In 2015, U.S. states introduced upwards of 350 anti-abortion bills and passed 47 of them, according to a report from the Center for Reproductive Rights.* This is down somewhat from 2013, but an increase over the number of measures passed in 2014.
"Not content with trotting out the same old restrictions on safe and legal abortion, politicians [in 2015] introduced new and increasingly troubling ways to come between women and their trusted health care providers," said Center for Reproductive Rights President and CEO Nancy Northup.
Molly Redden at The Guardian details some of these recent anti-abortion trends:
In a break from previous years, the laws most heavily favored by abortion foes in 2015 pose direct barriers to women seeking abortions. Earlier laws were aimed at causing abortion clinics to close. This year, two states, Arkansas and Tennessee, passed laws that force women wanting an abortion to make two in-person trips to the abortion clinic instead of one. The first trip, which must take place two full days before the second, is for anti-abortion counseling. Florida passed a similar, 24-hour waiting period that is the subject of a court fight. And North Carolina and Oklahoma established a 72-hour waiting period between a woman's first call to an abortion clinic and her appointment.
Other popular laws restrict certain methods of abortion with little to no supportive evidence from mainstream medical groups. One of these is a model law appearing to criminalize a procedure commonly used when a woman is more than 12 weeks pregnant. Another narrows the window of time in which women can use medication to end their abortions – a more private, less expensive option that has made abortion widely available to many rural women. A bill passed in Arkansas even suggests to women that they can reverse an abortion performed with medication, an assertion which is not backed up by any credible evidence.
Already these new measures are being challenged—and blocked—by the courts.
Another 2015 trend was legislation to prohibit private health insurers from offering abortion coverage and/or bar state health-insurance exchanges from including plans with such coverage. And jumping on the human-trafficking-awareness bandwagon, a Texas measure now requires all staff at abortion clinics (and no other types of medical facilities) to take a training course on how to spot sex-trafficking victims.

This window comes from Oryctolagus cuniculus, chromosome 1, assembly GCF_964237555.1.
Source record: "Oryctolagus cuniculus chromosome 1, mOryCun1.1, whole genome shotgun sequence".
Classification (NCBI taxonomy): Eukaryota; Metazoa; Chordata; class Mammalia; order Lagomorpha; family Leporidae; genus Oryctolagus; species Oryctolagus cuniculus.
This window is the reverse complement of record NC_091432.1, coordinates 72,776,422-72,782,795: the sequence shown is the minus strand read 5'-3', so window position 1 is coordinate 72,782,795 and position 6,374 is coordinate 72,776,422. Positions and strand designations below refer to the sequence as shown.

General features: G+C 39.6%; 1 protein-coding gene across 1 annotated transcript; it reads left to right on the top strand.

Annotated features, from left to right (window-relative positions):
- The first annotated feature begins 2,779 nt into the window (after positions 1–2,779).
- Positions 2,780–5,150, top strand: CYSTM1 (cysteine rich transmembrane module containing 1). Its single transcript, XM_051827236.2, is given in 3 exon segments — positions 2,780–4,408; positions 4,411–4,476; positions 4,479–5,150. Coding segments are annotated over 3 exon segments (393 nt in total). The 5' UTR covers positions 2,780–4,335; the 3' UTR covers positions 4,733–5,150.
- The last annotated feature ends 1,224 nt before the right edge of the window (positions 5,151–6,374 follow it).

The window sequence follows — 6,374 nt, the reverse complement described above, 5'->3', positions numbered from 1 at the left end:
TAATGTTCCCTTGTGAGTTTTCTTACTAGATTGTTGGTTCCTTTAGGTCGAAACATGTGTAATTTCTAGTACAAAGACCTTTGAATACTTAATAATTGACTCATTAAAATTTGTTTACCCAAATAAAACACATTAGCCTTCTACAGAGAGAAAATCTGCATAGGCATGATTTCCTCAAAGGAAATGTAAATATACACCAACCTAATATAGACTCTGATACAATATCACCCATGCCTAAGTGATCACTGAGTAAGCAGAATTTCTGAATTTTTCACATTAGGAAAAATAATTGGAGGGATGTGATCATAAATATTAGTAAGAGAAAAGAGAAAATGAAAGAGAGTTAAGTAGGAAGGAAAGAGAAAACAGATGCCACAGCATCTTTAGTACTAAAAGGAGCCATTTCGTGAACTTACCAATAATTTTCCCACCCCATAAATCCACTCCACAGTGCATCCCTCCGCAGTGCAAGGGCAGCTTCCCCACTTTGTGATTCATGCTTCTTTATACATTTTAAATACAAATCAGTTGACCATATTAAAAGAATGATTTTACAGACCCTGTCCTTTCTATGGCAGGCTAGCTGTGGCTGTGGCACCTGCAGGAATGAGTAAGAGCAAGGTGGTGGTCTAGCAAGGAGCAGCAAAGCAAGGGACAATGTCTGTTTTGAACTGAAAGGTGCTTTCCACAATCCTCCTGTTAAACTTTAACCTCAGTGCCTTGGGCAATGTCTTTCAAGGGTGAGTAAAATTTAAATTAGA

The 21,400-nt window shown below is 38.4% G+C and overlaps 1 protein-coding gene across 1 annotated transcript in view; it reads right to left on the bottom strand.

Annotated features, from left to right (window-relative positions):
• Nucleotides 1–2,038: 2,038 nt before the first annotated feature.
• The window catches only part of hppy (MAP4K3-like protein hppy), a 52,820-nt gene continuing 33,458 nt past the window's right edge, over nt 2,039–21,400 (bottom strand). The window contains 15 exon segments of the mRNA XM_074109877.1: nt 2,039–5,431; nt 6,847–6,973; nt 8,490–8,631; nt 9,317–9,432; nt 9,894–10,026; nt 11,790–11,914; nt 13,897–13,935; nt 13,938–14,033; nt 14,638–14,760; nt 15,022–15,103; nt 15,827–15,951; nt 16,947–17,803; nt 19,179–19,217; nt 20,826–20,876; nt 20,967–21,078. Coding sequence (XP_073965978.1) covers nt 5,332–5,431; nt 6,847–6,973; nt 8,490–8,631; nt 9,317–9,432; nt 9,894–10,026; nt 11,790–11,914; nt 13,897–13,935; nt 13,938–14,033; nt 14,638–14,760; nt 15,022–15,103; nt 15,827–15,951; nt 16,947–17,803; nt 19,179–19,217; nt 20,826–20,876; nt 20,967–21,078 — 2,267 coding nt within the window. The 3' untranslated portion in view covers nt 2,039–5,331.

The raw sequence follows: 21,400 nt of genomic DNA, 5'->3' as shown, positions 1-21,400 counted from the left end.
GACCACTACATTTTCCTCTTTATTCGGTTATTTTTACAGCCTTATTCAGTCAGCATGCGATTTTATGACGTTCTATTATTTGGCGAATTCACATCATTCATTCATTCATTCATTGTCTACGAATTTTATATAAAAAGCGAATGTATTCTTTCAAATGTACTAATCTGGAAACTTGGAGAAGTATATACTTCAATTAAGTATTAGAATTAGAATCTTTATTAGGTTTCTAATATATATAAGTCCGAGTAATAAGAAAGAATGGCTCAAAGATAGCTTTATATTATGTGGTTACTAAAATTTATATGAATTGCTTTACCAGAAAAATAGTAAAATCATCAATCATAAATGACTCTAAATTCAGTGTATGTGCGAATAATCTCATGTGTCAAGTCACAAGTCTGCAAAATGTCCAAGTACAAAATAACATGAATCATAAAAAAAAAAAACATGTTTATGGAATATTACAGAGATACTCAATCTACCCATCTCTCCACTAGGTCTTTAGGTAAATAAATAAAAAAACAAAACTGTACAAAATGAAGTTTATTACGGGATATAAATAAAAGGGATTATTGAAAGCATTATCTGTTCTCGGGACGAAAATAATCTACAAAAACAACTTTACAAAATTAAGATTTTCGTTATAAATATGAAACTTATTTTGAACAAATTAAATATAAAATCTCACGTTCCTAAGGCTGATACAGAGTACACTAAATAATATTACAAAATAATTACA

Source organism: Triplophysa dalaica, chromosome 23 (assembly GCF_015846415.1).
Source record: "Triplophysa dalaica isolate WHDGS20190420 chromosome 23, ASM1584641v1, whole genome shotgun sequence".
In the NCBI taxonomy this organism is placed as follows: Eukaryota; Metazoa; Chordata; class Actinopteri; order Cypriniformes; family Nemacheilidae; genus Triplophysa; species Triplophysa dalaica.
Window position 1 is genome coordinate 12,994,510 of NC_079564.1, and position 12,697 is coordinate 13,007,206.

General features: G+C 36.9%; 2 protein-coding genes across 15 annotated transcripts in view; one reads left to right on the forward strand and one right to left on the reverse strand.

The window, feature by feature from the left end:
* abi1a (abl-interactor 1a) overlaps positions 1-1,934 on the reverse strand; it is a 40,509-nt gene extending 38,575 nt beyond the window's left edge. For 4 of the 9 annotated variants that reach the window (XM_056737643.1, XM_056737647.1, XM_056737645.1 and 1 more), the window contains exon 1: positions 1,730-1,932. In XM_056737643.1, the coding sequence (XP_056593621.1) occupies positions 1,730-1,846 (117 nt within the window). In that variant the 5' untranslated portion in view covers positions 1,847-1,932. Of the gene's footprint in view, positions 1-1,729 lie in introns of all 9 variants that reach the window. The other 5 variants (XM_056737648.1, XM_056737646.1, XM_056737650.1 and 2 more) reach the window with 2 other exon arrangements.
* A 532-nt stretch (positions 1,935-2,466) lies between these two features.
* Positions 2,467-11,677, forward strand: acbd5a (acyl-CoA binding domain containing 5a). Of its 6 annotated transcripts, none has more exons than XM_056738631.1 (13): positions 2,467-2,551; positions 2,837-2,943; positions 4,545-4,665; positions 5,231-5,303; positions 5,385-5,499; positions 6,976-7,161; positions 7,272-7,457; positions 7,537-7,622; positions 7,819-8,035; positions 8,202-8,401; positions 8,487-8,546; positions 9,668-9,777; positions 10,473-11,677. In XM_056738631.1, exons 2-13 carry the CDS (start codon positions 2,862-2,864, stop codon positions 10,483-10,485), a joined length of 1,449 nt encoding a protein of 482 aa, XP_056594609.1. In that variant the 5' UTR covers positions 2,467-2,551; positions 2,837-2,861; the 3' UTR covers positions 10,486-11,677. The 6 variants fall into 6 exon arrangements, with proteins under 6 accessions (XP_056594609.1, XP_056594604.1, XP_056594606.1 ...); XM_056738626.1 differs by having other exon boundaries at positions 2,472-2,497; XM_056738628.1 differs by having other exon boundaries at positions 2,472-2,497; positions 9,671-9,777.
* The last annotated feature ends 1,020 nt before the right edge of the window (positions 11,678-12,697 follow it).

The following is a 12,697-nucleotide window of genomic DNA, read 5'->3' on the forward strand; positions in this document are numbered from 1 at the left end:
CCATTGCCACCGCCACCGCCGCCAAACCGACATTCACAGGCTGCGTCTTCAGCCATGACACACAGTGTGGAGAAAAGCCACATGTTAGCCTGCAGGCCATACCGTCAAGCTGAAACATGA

U.S. legislators last year also introduced hundreds of measures designed to roll back abortion restrictions or otherwise bolster reproductive freedom—although very few of these measures were passed. Brights spots include a successful Oregon measure allowing pharmacists to provide birth control pills and patches without a prescription; an Illinois law allowing advanced-practice nurses to write prescriptions for oral contraception; and a New York measure (still awaiting the governor's signature) ending the practice of shackling pregnant prisoners while they're in labor.
Other "pro-choice" measures touted by the Center for Reproductive Rights, however, attempted to sacrifice religious freedom at the alter of contraception and abortion access. California passed a bill requiring religiously based pregnancy-counseling centers to offer information about abortion, and several states introduced (but failed to pass) legislation that would require all employers, including those with religious objections, to offer employee health-care benefits that include the full spectrum of contraception coverage.
* The Center for Reproductive Rights says "nearly 400" measures introduced, but it's counting at least 20 measures to defund or end state Medicaid contracts with Planned Parenthood, which I wouldn't count as "anti abortion" bills per se, even if they're mostly motivated by abortion animus.